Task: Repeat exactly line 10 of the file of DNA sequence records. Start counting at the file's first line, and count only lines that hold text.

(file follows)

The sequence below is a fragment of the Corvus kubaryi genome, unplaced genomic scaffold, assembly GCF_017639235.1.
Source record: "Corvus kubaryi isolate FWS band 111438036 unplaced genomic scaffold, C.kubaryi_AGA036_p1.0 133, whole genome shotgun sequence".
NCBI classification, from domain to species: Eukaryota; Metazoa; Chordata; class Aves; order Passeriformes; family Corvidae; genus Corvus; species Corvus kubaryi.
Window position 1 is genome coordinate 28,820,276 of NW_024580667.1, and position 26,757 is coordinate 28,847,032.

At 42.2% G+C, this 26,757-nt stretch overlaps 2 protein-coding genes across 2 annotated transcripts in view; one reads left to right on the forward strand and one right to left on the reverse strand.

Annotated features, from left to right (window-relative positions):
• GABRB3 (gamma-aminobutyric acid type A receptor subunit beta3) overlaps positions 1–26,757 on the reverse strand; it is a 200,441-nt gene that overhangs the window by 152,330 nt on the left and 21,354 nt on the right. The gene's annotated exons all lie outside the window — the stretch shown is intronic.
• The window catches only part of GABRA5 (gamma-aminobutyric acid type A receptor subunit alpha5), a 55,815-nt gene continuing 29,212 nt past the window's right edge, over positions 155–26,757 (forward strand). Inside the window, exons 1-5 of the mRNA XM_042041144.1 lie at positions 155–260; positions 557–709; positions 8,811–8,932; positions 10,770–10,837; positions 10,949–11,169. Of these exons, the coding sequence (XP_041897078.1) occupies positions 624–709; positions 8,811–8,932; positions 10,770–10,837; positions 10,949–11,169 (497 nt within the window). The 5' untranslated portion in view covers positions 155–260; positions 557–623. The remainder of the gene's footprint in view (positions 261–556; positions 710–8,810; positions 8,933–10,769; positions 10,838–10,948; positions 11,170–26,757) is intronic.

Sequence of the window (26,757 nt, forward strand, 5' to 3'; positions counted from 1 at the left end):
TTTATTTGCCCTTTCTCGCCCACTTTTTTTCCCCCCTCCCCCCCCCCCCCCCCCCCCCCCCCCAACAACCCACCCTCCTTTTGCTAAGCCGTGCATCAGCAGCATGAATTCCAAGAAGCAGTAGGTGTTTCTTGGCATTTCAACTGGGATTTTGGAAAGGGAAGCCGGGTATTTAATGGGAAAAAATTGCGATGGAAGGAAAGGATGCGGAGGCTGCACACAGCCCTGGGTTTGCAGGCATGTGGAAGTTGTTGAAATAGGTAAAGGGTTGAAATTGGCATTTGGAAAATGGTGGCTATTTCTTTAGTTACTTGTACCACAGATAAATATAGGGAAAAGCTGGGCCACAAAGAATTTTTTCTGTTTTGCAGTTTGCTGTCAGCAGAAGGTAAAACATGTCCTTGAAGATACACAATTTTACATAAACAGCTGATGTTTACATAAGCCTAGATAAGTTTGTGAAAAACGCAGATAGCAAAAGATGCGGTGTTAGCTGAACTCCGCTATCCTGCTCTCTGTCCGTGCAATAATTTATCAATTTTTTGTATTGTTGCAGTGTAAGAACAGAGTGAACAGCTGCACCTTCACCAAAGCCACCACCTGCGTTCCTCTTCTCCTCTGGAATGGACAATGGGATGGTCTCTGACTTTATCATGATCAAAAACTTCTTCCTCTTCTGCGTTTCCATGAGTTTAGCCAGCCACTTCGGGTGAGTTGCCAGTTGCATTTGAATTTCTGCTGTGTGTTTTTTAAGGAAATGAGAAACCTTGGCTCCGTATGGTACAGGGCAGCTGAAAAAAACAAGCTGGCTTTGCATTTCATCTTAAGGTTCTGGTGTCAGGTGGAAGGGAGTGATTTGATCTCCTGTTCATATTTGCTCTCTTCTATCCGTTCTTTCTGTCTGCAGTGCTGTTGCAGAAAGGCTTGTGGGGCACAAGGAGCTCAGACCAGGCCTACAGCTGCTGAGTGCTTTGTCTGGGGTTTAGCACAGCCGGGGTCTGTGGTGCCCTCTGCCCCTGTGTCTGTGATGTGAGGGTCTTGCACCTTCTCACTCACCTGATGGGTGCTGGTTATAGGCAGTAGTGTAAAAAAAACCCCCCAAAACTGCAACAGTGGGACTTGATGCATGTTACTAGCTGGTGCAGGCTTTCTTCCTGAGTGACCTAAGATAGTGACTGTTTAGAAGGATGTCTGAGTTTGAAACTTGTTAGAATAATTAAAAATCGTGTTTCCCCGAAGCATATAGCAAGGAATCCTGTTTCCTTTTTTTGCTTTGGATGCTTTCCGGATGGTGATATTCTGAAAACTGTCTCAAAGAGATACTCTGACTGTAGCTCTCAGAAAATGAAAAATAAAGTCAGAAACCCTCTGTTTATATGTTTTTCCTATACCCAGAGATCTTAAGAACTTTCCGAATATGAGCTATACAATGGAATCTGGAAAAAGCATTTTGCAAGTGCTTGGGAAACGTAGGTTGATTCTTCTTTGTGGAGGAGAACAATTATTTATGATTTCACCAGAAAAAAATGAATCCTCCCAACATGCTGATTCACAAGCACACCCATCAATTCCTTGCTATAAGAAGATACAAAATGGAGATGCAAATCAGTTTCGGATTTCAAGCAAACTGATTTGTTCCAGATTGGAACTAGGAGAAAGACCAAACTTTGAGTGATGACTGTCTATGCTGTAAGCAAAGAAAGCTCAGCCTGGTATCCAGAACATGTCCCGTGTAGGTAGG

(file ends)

TTTATTTGCCCTTTCTCGCCCACTTTTTTTCCCCCCTCCCCCCCCCCCCCCCCCCCCCCCCCCAACAACCCACCCTCCTTTTGCTAAGCCGTGCATCAGCAGCATGAATTCCAAGAAGCAGTAGGTGTTTCTTGGCATTTCAACTGGGATTTTGGAAAGGGAAGCCGGGTATTTAATGGGAAAAAATTGCGATGGAAGGAAAGGATGCGGAGGCTGCACACAGCCCTGGGTTTGCAGGCATGTGGAAGTTGTTGAAATAGGTAAAGGGTTGAAATTGGCATTTGGAAAATGGTGGCTATTTCTTTAGTTACTTGTACCACAGATAAATATAGGGAAAAGCTGGGCCACAAAGAATTTTTTCTGTTTTGCAGTTTGCTGTCAGCAGAAGGTAAAACATGTCCTTGAAGATACACAATTTTACATAAACAGCTGATGTTTACATAAGCCTAGATAAGTTTGTGAAAAACGCAGATAGCAAAAGATGCGGTGTTAGCTGAACTCCGCTATCCTGCTCTCTGTCCGTGCAATAATTTATCAATTTTTTGTATTGTTGCAGTGTAAGAACAGAGTGAACAGCTGCACCTTCACCAAAGCCACCACCTGCGTTCCTCTTCTCCTCTGGAATGGACAATGGGATGGTCTCTGACTTTATCATGATCAAAAACTTCTTCCTCTTCTGCGTTTCCATGAGTTTAGCCAGCCACTTCGGGTGAGTTGCCAGTTGCATTTGAATTTCTGCTGTGTGTTTTTTAAGGAAATGAGAAACCTTGGCTCCGTATGGTACAGGGCAGCTGAAAAAAACAAGCTGGCTTTGCATTTCATCTTAAGGTTCTGGTGTCAGGTGGAAGGGAGTGATTTGATCTCCTGTTCATATTTGCTCTCTTCTATCCGTTCTTTCTGTCTGCAGTGCTGTTGCAGAAAGGCTTGTGGGGCACAAGGAGCTCAGACCAGGCCTACAGCTGCTGAGTGCTTTGTCTGGGGTTTAGCACAGCCGGGGTCTGTGGTGCCCTCTGCCCCTGTGTCTGTGATGTGAGGGTCTTGCACCTTCTCACTCACCTGATGGGTGCTGGTTATAGGCAGTAGTGTAAAAAAAACCCCCCAAAACTGCAACAGTGGGACTTGATGCATGTTACTAGCTGGTGCAGGCTTTCTTCCTGAGTGACCTAAGATAGTGACTGTTTAGAAGGATGTCTGAGTTTGAAACTTGTTAGAATAATTAAAAATCGTGTTTCCCCGAAGCATATAGCAAGGAATCCTGTTTCCTTTTTTTGCTTTGGATGCTTTCCGGATGGTGATATTCTGAAAACTGTCTCAAAGAGATACTCTGACTGTAGCTCTCAGAAAATGAAAAATAAAGTCAGAAACCCTCTGTTTATATGTTTTTCCTATACCCAGAGATCTTAAGAACTTTCCGAATATGAGCTATACAATGGAATCTGGAAAAAGCATTTTGCAAGTGCTTGGGAAACGTAGGTTGATTCTTCTTTGTGGAGGAGAACAATTATTTATGATTTCACCAGAAAAAAATGAATCCTCCCAACATGCTGATTCACAAGCACACCCATCAATTCCTTGCTATAAGAAGATACAAAATGGAGATGCAAATCAGTTTCGGATTTCAAGCAAACTGATTTGTTCCAGATTGGAACTAGGAGAAAGACCAAACTTTGAGTGATGACTGTCTATGCTGTAAGCAAAGAAAGCTCAGCCTGGTATCCAGAACATGTCCCGTGTAGGTAGG